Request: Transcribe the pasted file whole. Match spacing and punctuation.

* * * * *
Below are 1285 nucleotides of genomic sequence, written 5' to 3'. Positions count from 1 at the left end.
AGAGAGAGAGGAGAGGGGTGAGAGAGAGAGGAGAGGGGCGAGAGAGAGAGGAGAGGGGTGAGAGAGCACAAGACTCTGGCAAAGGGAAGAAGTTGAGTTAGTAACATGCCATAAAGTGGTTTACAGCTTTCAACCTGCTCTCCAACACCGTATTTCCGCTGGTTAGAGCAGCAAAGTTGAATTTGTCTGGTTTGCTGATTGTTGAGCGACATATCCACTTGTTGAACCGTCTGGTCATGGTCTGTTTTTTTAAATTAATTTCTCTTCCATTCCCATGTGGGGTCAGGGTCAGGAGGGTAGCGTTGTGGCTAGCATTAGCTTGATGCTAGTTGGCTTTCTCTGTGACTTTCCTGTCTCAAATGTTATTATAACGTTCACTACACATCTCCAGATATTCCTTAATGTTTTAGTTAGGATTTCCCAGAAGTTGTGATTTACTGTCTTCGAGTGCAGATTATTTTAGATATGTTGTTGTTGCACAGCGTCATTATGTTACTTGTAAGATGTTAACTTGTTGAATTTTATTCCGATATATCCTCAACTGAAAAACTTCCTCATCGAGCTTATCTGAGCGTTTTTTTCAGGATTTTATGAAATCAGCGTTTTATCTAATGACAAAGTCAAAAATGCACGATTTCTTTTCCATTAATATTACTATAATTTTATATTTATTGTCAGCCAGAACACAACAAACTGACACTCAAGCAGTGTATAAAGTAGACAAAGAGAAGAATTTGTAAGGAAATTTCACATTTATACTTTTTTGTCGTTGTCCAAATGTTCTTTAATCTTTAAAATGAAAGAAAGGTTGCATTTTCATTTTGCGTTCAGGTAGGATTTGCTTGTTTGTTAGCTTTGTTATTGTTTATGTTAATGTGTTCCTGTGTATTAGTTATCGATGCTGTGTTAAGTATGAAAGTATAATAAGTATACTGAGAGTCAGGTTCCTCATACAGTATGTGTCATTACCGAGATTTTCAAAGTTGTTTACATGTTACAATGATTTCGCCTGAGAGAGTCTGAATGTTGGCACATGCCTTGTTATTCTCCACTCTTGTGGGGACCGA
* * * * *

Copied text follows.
Below are 1285 nucleotides of genomic sequence, written 5' to 3'. Positions count from 1 at the left end.
AGAGAGAGAGGAGAGGGGTGAGAGAGAGAGGAGAGGGGCGAGAGAGAGAGGAGAGGGGTGAGAGAGCACAAGACTCTGGCAAAGGGAAGAAGTTGAGTTAGTAACATGCCATAAAGTGGTTTACAGCTTTCAACCTGCTCTCCAACACCGTATTTCCGCTGGTTAGAGCAGCAAAGTTGAATTTGTCTGGTTTGCTGATTGTTGAGCGACATATCCACTTGTTGAACCGTCTGGTCATGGTCTGTTTTTTTAAATTAATTTCTCTTCCATTCCCATGTGGGGTCAGGGTCAGGAGGGTAGCGTTGTGGCTAGCATTAGCTTGATGCTAGTTGGCTTTCTCTGTGACTTTCCTGTCTCAAATGTTATTATAACGTTCACTACACATCTCCAGATATTCCTTAATGTTTTAGTTAGGATTTCCCAGAAGTTGTGATTTACTGTCTTCGAGTGCAGATTATTTTAGATATGTTGTTGTTGCACAGCGTCATTATGTTACTTGTAAGATGTTAACTTGTTGAATTTTATTCCGATATATCCTCAACTGAAAAACTTCCTCATCGAGCTTATCTGAGCGTTTTTTTCAGGATTTTATGAAATCAGCGTTTTATCTAATGACAAAGTCAAAAATGCACGATTTCTTTTCCATTAATATTACTATAATTTTATATTTATTGTCAGCCAGAACACAACAAACTGACACTCAAGCAGTGTATAAAGTAGACAAAGAGAAGAATTTGTAAGGAAATTTCACATTTATACTTTTTTGTCGTTGTCCAAATGTTCTTTAATCTTTAAAATGAAAGAAAGGTTGCATTTTCATTTTGCGTTCAGGTAGGATTTGCTTGTTTGTTAGCTTTGTTATTGTTTATGTTAATGTGTTCCTGTGTATTAGTTATCGATGCTGTGTTAAGTATGAAAGTATAATAAGTATACTGAGAGTCAGGTTCCTCATACAGTATGTGTCATTACCGAGATTTTCAAAGTTGTTTACATGTTACAATGATTTCGCCTGAGAGAGTCTGAATGTTGGCACATGCCTTGTTATTCTCCACTCTTGTGGGGACCGA